An economist said the used vehicle market might have reached the end of the recent buying frenzy as prices appreciated to record levels. Used vehicle prices started to fall in June, from May, but remained up double-digits from June 2020.
In a recent conference call, Jonathan Smoke, chief economist for Cox Automotive, provided an update on the used vehicle market. The call included a discussion of the Manheim Used Vehicle Value Index, which measures what dealers pay for used vehicles on the wholesale market.
“The second quarter was certainly one for the vehicle market record books, but we’re already transitioning to yet another chapter in this saga — what we can tentatively call a post-peak demand period,” Smoke said. “Consumers have been spending on vehicles before this spring, but this spring definitely elevated that and represented a peak level of frenzied buying of vehicles.”
The peak spanned late March to late May, and by the end of May, vehicle sales moderated. Smoke said the leveling continued through June, with new vehicle sales down slightly compared to the same month in 2019. Used vehicle sales were flat compared to June 2019.
Kayla Reynolds, industry intelligence analyst for Cox Automotive, said wholesale used vehicle prices declined by 1.3% in June from May. The Manheim index fell to 200.4 but was up 34.3% from June 2020. It was the first month-over-month decrease in the index since December 2020.
Reynolds said the decline could be attributed to the market slowing from the high prices in the spring. New vehicle prices reached a record high in June. Used vehicle prices typically reach a peak in March and April amid tax refund season. The spring rise can be attributed to solid vehicle demand resulting from tax refunds, stimulus money, and economic recovery.
Smoke expects a moderating sales pace in the second half of the year. For 2021, he expects new vehicle sales of 16.5 million and used retail sales of 21.5 million.
“The new market will likely struggle the most this summer until supply chain issues diminish and inventory levels start to improve,” Smoke said. “Used retail always slows in the back half of the year, and this year is no exception. But we are not expecting a big drop.”
He added that sales results should be similar to 2019 levels, a record year for used retail sales. Wholesale volumes reached a peak in 2019, but the industry won’t return to those levels as off-lease, off-rental and repossessions remain below 2019 levels, he noted.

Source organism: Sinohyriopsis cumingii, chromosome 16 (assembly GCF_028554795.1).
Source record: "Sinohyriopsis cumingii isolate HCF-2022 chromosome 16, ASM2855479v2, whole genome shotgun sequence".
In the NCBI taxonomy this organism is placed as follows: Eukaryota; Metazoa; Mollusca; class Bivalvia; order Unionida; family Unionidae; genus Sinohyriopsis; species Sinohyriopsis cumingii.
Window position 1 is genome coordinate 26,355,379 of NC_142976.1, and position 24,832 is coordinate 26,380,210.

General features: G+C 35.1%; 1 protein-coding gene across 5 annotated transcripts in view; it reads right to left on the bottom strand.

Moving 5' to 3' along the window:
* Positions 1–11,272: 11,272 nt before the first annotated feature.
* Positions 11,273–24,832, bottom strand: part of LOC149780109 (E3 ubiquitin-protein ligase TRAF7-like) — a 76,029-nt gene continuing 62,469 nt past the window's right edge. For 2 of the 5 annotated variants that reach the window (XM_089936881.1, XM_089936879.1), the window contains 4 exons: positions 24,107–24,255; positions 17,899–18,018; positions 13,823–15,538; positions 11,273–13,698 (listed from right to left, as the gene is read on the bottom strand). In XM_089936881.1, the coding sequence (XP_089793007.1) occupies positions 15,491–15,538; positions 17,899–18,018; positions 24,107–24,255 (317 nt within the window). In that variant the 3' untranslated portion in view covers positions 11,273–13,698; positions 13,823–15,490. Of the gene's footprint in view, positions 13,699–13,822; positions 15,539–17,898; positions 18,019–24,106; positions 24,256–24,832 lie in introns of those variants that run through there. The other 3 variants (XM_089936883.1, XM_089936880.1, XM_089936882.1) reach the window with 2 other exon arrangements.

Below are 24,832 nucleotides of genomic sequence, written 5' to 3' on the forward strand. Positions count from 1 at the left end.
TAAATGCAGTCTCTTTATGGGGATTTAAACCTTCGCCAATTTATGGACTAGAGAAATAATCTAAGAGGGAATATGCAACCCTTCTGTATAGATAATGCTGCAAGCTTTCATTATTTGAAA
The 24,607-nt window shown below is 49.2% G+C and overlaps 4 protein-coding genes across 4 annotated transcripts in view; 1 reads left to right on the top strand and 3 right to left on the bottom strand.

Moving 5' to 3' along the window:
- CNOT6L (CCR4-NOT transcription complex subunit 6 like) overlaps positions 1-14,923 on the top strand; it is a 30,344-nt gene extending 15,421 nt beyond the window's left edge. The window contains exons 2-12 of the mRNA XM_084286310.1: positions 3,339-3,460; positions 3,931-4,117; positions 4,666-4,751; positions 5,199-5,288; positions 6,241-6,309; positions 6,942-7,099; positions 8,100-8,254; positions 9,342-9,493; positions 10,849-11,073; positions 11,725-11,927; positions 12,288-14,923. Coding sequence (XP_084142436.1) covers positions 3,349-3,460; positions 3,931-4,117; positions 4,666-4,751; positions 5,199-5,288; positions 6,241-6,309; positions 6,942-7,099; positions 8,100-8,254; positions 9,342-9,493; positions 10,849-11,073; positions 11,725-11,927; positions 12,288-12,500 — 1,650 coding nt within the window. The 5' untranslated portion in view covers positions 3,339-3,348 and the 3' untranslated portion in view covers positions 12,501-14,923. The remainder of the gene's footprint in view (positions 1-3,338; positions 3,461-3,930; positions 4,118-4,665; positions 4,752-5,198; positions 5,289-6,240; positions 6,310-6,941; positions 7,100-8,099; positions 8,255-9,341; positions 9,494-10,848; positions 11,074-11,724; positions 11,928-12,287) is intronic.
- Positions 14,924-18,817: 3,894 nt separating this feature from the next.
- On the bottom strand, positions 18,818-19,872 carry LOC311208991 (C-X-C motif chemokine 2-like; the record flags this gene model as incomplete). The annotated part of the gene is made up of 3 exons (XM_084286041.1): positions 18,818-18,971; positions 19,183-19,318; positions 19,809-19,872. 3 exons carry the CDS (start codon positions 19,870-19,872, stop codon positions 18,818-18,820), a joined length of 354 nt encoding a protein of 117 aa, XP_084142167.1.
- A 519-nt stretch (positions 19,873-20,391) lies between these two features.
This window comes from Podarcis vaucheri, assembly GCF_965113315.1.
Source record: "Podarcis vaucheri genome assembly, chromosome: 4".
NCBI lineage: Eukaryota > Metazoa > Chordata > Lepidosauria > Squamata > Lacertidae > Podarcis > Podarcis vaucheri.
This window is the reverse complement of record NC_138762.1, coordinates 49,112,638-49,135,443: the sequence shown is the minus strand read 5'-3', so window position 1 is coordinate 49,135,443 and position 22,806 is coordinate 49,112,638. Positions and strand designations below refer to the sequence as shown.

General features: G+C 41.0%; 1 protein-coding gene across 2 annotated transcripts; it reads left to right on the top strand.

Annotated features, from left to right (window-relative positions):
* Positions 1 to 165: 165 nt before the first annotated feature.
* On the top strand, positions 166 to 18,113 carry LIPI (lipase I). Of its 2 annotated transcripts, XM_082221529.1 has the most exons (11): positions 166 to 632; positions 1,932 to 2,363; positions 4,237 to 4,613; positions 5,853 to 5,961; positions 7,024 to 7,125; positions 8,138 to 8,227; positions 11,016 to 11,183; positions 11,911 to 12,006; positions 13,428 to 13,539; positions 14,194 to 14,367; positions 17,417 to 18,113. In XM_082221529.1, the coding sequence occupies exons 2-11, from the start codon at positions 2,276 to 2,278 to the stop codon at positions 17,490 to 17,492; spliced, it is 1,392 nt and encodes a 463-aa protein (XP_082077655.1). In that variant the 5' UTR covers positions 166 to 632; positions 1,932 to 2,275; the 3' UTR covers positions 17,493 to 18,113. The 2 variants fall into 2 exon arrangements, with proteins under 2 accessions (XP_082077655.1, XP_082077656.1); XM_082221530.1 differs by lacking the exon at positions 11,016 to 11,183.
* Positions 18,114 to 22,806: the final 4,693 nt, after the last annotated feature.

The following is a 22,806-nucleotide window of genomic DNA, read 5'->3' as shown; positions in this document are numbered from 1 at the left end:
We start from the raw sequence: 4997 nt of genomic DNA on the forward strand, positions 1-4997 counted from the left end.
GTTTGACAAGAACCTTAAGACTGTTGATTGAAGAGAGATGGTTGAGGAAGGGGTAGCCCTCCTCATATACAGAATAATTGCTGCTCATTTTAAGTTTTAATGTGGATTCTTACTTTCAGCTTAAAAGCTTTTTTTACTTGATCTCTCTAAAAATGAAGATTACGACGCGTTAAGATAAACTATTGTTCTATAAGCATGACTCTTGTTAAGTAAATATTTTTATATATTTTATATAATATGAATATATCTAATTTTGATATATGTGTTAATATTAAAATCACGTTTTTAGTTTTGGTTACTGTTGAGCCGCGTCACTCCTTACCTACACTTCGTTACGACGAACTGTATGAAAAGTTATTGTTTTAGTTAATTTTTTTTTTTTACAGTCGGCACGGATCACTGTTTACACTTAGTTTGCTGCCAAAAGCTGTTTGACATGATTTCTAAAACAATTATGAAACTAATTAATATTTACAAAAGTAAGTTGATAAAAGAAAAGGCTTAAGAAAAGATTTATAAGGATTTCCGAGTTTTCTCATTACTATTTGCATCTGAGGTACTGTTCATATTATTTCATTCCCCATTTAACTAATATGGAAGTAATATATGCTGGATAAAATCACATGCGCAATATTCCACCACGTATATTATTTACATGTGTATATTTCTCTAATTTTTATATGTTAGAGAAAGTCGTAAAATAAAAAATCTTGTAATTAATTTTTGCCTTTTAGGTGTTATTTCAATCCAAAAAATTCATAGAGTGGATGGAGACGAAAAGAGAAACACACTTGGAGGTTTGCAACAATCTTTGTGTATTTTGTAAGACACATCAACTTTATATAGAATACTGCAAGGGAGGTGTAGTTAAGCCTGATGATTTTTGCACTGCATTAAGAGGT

“May likely represented the new last record on the Manheim index that we will see for quite a while,” Smoke said. “As new vehicle production improves by the last quarter of the year, conditions will start to improve.”
He expects higher than usual price depreciation in used vehicles over the next several months. However, used prices are expected to end the year higher than at the end of 2020. Vehicle demand is expected to remain elevated as the economy remains strong. Wholesale supply is expected to remain tight through at least 2023, he said.
While a significant price correction in used vehicles is not projected, Smoke expects a return to vehicles being a depreciable asset and a more normal year for vehicle values in 2022.
Kevin Chartier, vice president of Manheim Consulting, said the price appreciation of three-year-old vehicles reached a peak in mid-June after a record 21 consecutive weeks of rising values. Typically, the height is in late March.
Chartier said the value of vehicles three years old and newer were up about $5,000 compared to January. He expects a more normal seasonal depreciation of cars following the spring spike.
Vehicle repossessions have risen slightly but remain lower than normal levels, he said. Repossessions fell 13% in June from the same month in 2020 and were down 29% from June 2019. The stimulus money has allowed owners to remain current on their monthly payments. The forbearance programs have helped as well.
He also noted that the low vehicle rental car inventory should not significantly correct used vehicle prices. Reynolds said the costs of rental vehicles sold at auction rose 2% in June from May. The prices were up 14% in June, from the same month in 2020.
Overall, vehicle inventories remain down, but Smoke said the supply looks to have reached a low point. In June, inventories were down 65% in the same month in 2019, he said. Recently, the supply of vehicles has risen slightly.
Joe Kichler, vice president of Manheim Logistics, said its brokerage business transported about 2 million vehicles in 2020, down from about 2.5 million in 2019. The company also operates a load board platform to match shippers and carriers with capacity. In 2020, the web-based platform helped to move about 8 million vehicles between dealerships and auto auctions. Overall, Manheim Logistics helped transport about 10 million cars, with the majority of them used vehicles.
Kichler noted that since the start of the COVID-19 pandemic, its capacity has declined while driver wages and fuel prices have risen. This has led the shipment miles to nearly double while the loads have fewer vehicles. Also, shippers are purchasing more vehicles from other dealerships instead of more significant buys from auto auctions.